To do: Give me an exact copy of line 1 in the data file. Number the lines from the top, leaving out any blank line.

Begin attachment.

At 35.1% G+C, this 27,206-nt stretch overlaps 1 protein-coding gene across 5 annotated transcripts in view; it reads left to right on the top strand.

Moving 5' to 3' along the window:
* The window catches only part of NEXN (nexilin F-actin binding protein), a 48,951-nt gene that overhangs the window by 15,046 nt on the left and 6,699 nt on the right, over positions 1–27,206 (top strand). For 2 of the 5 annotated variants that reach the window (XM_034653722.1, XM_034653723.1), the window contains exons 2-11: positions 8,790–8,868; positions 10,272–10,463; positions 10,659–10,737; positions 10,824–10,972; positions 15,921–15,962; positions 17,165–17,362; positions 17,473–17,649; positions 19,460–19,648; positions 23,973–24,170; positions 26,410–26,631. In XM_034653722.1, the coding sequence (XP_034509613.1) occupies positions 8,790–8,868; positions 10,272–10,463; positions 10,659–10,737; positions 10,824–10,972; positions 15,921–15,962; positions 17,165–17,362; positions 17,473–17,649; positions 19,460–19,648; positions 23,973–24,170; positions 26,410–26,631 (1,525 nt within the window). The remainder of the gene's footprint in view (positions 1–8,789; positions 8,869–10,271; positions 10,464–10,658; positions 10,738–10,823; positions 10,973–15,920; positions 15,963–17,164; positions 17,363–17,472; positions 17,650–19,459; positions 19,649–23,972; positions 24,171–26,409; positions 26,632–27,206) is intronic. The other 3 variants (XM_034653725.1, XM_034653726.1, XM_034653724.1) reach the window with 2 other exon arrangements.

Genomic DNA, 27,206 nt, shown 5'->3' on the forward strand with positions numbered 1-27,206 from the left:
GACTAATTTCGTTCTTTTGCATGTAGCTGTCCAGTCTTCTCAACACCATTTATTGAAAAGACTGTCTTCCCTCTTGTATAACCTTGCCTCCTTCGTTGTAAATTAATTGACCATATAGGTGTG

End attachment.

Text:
At 35.1% G+C, this 27,206-nt stretch overlaps 1 protein-coding gene across 5 annotated transcripts in view; it reads left to right on the top strand.